The appointment of BlackRock to advise the European Commission (EC) on ESG banking regulations did not sufficiently consider conflicts of interest on the fund giant’s behalf, the European Ombudsman has ruled.
The Ombudsman’s decision is in response to a complaint filed by a group of MEPs and the Change Finance Coalition, alleging that BlackRock was incentivised to seek softer regulatory measures due to its significant exposure to the oil & gas companies and banks which stood to be most impacted by any future sustainable finance rules.
In her ruling, Ombudsman Emily O’Reilly found a “clear risk” that BlackRock’s interests “may influence the outcome of its work in its own favour” and suggested that the award was made as a result of BlackRock being able to offer a lower price compared to other bids.
While O’Reilly stopped short of concluding maladministration on behalf of the Commission, she said it “should have been more rigorous, and brought a wider perspective to bear”. O’Reilly suggested that the EC could update its procurement procedures to provide additional clarity on conflicts of interest.
The verdict will be embarrassing for Commission Vice-President Valdis Dombrovskis, who has sought to brush off the complaints, saying that “procurement awards should never be political decisions”. At the time, the EC said BlackRock had promised to “guard against conflict of interest”.
The decision has been celebrated by campaigners, who described the award of an ESG contract to BlackRock as akin to “asking a nuclear power company for advice on a nuclear phase-out”.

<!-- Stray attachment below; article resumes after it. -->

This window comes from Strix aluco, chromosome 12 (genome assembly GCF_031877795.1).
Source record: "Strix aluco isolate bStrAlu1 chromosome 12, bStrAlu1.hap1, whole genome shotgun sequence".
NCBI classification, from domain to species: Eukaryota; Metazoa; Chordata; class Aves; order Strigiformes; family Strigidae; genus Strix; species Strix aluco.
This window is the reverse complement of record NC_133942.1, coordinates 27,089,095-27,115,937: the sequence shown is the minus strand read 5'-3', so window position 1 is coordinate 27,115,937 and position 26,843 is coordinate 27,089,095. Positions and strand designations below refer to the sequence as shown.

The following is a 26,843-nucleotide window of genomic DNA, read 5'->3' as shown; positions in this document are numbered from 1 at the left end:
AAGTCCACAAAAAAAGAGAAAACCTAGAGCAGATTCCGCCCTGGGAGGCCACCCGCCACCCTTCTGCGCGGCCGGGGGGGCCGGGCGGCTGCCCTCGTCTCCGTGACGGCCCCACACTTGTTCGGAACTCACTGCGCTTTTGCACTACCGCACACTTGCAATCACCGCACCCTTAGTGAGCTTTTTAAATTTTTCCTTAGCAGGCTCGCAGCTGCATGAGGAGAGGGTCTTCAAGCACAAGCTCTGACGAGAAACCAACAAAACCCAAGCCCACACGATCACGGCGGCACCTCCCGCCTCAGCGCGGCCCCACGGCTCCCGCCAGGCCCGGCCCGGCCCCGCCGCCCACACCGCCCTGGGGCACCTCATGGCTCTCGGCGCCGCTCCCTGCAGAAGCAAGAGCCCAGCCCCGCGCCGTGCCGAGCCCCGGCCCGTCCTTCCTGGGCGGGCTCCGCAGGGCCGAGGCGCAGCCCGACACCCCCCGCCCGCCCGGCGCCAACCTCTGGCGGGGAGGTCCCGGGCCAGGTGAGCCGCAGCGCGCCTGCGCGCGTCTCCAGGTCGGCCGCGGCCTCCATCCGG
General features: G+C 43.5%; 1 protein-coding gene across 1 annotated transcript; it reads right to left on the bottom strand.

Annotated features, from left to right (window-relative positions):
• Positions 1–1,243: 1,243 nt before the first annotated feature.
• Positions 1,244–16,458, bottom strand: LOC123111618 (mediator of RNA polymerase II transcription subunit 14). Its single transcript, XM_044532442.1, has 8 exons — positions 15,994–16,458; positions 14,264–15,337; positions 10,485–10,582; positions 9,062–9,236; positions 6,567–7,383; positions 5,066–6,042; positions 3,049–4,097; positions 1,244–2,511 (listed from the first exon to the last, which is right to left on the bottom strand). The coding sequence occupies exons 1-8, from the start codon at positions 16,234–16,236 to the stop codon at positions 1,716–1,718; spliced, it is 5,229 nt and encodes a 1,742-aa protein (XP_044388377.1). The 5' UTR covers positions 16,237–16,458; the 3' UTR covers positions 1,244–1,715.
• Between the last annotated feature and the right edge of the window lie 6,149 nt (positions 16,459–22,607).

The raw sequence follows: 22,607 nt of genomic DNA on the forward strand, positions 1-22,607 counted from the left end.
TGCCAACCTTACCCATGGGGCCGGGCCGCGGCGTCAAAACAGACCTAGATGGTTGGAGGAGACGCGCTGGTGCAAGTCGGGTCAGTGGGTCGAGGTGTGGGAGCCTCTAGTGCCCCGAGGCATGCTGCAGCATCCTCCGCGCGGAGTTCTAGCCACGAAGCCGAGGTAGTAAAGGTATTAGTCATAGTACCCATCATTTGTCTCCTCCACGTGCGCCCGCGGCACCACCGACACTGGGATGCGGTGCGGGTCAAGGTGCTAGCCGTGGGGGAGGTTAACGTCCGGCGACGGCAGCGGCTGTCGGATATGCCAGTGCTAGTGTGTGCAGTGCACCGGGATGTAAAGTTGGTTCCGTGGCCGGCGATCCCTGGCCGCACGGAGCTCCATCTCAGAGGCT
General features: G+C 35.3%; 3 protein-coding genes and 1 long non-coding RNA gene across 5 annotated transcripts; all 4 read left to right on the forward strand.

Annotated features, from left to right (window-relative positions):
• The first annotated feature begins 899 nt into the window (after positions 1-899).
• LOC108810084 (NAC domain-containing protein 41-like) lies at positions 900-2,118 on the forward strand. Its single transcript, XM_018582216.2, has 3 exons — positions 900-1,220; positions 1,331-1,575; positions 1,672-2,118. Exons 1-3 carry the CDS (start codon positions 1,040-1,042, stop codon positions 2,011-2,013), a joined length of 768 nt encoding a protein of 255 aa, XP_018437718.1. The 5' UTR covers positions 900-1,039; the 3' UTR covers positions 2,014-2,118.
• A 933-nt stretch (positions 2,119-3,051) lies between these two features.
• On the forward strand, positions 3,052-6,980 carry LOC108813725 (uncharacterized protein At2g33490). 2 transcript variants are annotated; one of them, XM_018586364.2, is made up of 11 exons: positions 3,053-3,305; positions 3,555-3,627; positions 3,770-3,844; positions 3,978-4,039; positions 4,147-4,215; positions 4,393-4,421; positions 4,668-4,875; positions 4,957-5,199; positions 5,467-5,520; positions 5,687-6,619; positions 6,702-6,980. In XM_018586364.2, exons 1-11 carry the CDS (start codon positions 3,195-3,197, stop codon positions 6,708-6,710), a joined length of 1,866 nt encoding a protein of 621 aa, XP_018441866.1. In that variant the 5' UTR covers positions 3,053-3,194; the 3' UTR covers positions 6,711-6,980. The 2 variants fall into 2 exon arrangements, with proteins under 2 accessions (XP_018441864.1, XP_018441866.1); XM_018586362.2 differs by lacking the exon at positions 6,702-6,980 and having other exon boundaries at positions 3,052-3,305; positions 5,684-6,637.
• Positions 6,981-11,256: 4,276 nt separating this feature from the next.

Commenting on the decision, Jane Leutner, a researcher at the Change Finance Coalition, said: “For us, a logical consequence should be for the Commission to cancel the contract with BlackRock. We further expect the Commission to act on [the Ombudsman’s] decision and strengthen its rules on conflicts of interest as well as its enforcement to make sure a case like this doesn’t happen again.
Rulings by the Ombudsman, which scrutinises EU bodies, are not legally binding, but the rate of compliance is “consistently high” according to its website. In the event of non-compliance, the Ombudsman can choose to escalate the matter to the European Parliament.
The ruling adds to concerns that BlackRock’s high-profile pivot towards ESG investing and climate change activism may be at odds with its longstanding investments in fossil fuels and deforestation, and its lobbying track record.
A report released today by the Corporate Europe Observatory and Change Finance claims that the asset manager is a key player in lobbying efforts to weaken EU green investment standards and is among the two largest shareholders of 12 of the EU banks most heavily invested in fossil fuels. BlackRock is also among the top three shareholders of the world’s 25 largest deforestation-risk companies.
RI first reported the award of the advisory contract to BlackRock in April. Under the terms, the asset manager will oversee a study on integrating ESG factors into EU banks' risk management processes and EU prudential supervision as part of the EU Action Plan on Sustainable Finance.
Yesterday, the American Economic Liberties Project – a think-tank that has been advising incoming US president, Joe Biden – concluded that BlackRock should be forced to spin off its influential technology platform Aladdin, to curb BlackRock's power on the markets.